Gynecology and Reproductive Endocrinology

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Special Issue Article - Gynecology and Reproductive Endocrinology (2021) Volume 5, Issue 3

Molecular Classification of endometrial cancer and its Implications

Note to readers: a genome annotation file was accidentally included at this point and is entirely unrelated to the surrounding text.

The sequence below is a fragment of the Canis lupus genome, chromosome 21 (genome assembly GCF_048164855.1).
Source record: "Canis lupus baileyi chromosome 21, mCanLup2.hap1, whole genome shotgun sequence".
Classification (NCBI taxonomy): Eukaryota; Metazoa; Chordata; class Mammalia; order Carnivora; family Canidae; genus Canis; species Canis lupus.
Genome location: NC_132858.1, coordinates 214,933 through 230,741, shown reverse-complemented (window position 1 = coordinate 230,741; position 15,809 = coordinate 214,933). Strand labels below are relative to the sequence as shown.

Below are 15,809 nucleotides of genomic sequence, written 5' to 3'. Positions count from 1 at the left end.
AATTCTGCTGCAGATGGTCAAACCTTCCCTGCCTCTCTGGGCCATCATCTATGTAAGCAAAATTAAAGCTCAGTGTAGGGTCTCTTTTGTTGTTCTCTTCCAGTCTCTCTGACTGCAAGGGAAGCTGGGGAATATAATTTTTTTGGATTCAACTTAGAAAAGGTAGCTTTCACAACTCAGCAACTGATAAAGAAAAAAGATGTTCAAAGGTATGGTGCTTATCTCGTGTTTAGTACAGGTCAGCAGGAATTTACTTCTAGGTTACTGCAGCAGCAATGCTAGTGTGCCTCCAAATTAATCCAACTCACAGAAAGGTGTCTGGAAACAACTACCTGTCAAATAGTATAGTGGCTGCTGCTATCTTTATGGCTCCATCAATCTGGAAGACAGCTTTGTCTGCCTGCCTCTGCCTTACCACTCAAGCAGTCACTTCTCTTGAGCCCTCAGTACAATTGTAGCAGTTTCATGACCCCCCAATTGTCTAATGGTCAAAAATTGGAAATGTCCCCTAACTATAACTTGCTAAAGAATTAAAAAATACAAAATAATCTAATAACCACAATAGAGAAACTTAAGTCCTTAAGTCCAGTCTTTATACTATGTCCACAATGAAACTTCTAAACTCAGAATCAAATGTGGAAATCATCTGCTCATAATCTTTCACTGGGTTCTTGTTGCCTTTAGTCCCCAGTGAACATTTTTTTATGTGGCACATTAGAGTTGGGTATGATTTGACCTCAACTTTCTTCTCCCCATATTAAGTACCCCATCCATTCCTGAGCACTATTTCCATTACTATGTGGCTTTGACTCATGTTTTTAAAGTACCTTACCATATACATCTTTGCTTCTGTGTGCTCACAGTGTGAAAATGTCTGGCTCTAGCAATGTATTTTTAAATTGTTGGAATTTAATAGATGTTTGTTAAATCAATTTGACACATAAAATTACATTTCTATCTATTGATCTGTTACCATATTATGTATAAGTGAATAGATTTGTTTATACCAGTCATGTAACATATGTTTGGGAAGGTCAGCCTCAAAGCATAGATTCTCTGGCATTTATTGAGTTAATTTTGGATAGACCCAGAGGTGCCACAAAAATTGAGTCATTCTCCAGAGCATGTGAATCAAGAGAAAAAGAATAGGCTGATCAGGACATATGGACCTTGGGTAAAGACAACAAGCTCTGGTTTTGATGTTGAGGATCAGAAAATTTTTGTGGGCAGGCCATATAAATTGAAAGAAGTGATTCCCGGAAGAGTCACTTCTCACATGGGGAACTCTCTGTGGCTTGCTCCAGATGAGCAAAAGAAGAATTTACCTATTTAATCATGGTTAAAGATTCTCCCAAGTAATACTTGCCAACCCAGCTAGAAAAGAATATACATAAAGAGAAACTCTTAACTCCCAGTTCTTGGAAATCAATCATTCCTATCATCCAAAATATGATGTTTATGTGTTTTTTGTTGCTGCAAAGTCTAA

Endometrial cancer (EC) is the most prevalent gynecologic malignancy in the developed world. Majority of women with EC have good outcomes (80% in stage I, 5 year survival rate ~ 90%)1. Traditional risk group classification into type I and type II is based on post-surgical staging pathologic examination (principally histotype, tumour grade and stage). Type I is mostly hormono dependant and has a better prognosis than type II 2. This classification has a lot of limitations because of the overlap of the two types and the heterogeneity in each one. In addition to that, Interobserver disagreement in endometrial carcinoma histotype assignment varies from 10% to 20% and reaches 26% to 37% in high-grade tumors 3. For all these reasons and due to molecular biology advances, genomic classification of endometrial carcinoma was issued by the National Cancer Institute and National Human Genome Research Institute, in 2013 (The cancer genome atlas, TCGA) 4. It classifies EC into 4 groups: ? POLE (ultramutated) tumours : endometrioid EC grades 1 to 3, with a very good prognosis ? Microsatellite-instable (MSI [hypermutated]) : endometrioid EC grades 1 to 3, with intermediate prognosis ? Copy-number low (endometrioid) tumours, comprising microsatellitestable grade 1 and 2 endometrioid cancers with low mutation rates : intermediate prognosis ? Copy-number high (serous-like) tumours : characterised by extensive copy number aberrations and low mutation rates, with poor prognosis. This classification is reproducible, reliable preoperatively, helps in treatment decisions and guides clinical trials of targeted therapies. It improves as well prognostic accuracy. This classification was then improved in the ProMisE study where the authors used molecular classifiers: MMR IHC testing (MLH1, MSH2, MSH6 and PMS2) for MSI, POLE exonuclease domain (EDM) mutations, and p53 status (determined by IHC) 5. In conclusion, creating an integrated molecular profile adding histopathological features to molecular classification improves prognostic prediction and treatment modalities and permits the implementation of targeted therapies Author(s): Nadine El Kassis

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